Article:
Never mind keeping up with the Kardashians, keeping up with the stock market is exhausting enough! One moment we are on a sugar high and everything is fine. Then the next, it is as if the world is about to end.
Typically financial professionals do not recommend putting too much weight in financial news. A lot of fast news reporting tends to be factually incorrect, full of quick opinions and more a source of entertainment and sometimes, even fear mongering. It is a bit like fast food. Sure it may fill you up but it is likely not the best source of nutrition for your body. One may even begin to wonder if there’s an ulterior motive at hand.
Investors tend to find it challenging to stomach short-term losses and thus, will avoid taking on additional risk by allocating fewer dollars to riskier securities. Such actions are called “myopic loss aversion”; its role in behavioral finance should not be underestimated. Market commentators know this and unfairly prey on those who are none the wiser.
Jim Cramer springs to mind. He recently encouraged investors to start buying stocks as “we’re almost in oversold territory” & “Today, the market turned against everything but the soft goods stocks … That kind of move tends to only last for three days, and this was day two”. To put this into perspective, a Kiplinger article from 2016 showed from Aug. 1, 2001, through to March 31, 2016, S&P 500 index performance returned 126.1%, including dividends versus Cramer’s Action Alerts PLUS subscription service portfolio return of 64.5%. Cramer’s portfolio was also 5% more volatile than the S&P 500.
Enter Benjamin Graham’s famous parable, Mr. Market. He is an imaginary person created by Benjamin Graham in his book “The Intelligent Investor” to explain the behavioral psyche of the stock market and can be described as a manic-depressive, arbitrarily alternating between feelings of optimism to moods of pessimism. The key take away from the parable is although prices fluctuate, it is more important to look at the big picture and ignore the noise of Mr. Market’s knee jerk, day to day reactions. An example of this can be seen from the below chart showing asset class performance over the past 15 years. We can see that asset class performance varies from year to year, let alone from day to day.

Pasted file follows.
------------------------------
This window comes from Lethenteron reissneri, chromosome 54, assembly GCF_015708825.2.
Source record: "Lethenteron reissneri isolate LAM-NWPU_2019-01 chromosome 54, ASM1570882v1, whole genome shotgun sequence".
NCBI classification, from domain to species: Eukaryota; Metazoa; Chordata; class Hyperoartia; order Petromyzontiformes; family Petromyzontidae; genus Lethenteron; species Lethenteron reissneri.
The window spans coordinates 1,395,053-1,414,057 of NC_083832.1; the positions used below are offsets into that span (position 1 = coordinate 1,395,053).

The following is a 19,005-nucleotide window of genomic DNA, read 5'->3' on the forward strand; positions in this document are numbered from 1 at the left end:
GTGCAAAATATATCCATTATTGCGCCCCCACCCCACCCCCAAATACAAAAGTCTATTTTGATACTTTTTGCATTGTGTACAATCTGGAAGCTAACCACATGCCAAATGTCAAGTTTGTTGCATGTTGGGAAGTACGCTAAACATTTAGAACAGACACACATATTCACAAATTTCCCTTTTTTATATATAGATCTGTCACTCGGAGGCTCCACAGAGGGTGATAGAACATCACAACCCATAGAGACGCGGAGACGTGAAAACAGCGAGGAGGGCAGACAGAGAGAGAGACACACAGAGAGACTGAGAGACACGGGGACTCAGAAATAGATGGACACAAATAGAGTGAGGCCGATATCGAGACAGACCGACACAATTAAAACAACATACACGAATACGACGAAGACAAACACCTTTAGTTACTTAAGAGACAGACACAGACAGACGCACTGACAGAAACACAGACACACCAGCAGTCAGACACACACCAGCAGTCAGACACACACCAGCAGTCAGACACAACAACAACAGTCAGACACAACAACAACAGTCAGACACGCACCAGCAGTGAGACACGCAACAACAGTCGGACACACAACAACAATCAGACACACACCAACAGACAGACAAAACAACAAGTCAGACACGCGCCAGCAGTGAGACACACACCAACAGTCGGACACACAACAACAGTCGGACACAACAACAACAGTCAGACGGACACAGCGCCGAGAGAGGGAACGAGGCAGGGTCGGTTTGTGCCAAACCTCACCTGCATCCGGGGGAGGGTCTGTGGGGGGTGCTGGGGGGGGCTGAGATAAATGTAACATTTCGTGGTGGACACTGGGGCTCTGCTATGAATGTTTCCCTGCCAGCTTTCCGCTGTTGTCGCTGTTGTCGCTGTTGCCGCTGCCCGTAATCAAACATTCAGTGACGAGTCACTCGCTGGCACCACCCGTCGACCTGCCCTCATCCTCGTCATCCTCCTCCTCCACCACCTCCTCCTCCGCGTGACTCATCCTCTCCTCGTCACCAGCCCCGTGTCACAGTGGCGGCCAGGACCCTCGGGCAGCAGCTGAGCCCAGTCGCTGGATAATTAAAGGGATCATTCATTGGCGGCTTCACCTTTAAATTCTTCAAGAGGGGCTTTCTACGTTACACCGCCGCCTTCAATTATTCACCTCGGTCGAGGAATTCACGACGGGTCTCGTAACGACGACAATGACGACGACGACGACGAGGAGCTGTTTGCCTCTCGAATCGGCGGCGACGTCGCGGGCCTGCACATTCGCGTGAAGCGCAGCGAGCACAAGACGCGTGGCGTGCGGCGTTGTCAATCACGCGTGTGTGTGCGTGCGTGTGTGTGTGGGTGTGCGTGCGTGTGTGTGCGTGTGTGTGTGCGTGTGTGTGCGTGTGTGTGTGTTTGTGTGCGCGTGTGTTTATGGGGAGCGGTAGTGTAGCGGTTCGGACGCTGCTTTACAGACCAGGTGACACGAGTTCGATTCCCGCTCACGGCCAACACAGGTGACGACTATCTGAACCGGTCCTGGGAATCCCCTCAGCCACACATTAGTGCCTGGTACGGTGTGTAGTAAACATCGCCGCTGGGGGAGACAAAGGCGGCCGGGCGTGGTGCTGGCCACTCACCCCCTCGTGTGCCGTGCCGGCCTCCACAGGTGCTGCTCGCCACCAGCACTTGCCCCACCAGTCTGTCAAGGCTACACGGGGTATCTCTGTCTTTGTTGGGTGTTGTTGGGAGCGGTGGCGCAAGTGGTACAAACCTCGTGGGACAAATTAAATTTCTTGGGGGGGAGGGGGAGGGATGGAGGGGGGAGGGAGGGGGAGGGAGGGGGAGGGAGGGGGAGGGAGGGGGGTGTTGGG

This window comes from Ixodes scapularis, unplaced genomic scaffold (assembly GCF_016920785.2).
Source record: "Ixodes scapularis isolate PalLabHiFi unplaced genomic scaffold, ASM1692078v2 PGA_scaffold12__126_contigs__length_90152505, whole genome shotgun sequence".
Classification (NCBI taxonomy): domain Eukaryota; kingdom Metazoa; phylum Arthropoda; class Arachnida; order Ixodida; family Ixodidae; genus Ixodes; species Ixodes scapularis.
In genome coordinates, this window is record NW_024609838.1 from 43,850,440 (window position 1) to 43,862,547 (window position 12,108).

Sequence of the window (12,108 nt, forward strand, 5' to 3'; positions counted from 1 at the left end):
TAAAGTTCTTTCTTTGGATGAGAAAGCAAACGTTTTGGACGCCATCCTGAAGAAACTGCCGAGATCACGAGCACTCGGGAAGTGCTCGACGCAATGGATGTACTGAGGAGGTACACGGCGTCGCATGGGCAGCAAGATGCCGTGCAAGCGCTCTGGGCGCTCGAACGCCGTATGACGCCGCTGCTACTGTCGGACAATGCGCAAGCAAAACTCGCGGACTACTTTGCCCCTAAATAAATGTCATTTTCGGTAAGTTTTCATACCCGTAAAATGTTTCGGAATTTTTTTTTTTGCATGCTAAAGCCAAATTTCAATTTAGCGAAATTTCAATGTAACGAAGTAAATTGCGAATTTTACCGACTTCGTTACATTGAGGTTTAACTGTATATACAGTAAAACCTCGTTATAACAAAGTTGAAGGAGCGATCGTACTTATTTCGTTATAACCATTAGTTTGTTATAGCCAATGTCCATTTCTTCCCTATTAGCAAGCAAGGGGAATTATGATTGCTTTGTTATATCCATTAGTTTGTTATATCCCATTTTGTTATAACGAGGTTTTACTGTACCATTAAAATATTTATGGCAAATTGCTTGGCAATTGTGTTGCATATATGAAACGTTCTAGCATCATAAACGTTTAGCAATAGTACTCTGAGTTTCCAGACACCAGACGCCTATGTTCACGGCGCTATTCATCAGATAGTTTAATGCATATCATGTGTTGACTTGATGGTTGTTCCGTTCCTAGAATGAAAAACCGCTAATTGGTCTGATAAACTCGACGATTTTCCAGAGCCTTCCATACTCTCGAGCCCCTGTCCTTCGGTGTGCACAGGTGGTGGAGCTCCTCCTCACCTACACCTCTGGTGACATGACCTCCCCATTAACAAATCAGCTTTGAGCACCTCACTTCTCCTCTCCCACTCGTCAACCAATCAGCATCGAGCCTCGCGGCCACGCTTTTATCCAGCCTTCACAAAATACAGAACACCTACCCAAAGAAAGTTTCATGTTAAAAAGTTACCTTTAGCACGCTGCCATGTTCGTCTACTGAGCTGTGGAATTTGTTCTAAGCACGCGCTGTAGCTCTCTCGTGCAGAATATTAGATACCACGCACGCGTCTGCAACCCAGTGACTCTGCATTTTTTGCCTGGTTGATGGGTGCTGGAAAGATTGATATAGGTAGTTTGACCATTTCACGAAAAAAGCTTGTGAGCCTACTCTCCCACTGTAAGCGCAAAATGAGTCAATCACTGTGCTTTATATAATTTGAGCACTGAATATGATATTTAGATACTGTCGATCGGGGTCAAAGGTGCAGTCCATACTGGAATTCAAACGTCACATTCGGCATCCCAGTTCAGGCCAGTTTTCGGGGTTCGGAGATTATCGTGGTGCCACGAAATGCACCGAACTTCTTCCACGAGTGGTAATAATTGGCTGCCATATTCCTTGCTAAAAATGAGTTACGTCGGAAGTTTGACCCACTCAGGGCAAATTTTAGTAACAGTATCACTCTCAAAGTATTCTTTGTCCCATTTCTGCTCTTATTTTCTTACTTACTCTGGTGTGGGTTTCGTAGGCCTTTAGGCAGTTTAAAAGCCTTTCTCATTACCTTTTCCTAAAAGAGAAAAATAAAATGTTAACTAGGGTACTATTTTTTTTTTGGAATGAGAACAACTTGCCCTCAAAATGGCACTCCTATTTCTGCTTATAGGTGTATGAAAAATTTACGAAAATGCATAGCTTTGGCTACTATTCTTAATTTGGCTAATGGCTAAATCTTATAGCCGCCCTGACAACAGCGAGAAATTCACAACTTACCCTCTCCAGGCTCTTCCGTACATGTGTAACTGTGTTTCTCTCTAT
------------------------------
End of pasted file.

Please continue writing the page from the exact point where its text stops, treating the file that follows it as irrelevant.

Given Mr. Market’s bipolar personality and the cookie cutter, one size fits all suggestions afforded by some media outlets it is best to adopt a neutral stance when it comes to market news. Appreciate market commentary for what it usually is, entertainment, and what it is not fiduciary advice. It is best to seek market news from trusted sources. Besides, it is usually best to make informed decisions after gaining insight from a competent financial professional rather than “hot takes”.
It’s important to establish an investment philosophy (hopefully coupled with a sound financial plan) and be disciplined enough to stay the course. Diversification is an important part of this as it encourages prudent asset allocation amongst different asset classes ensuring appropriate exposure in line with an investors risk tolerance and financial goals. Contact FJY today to explore your investment options.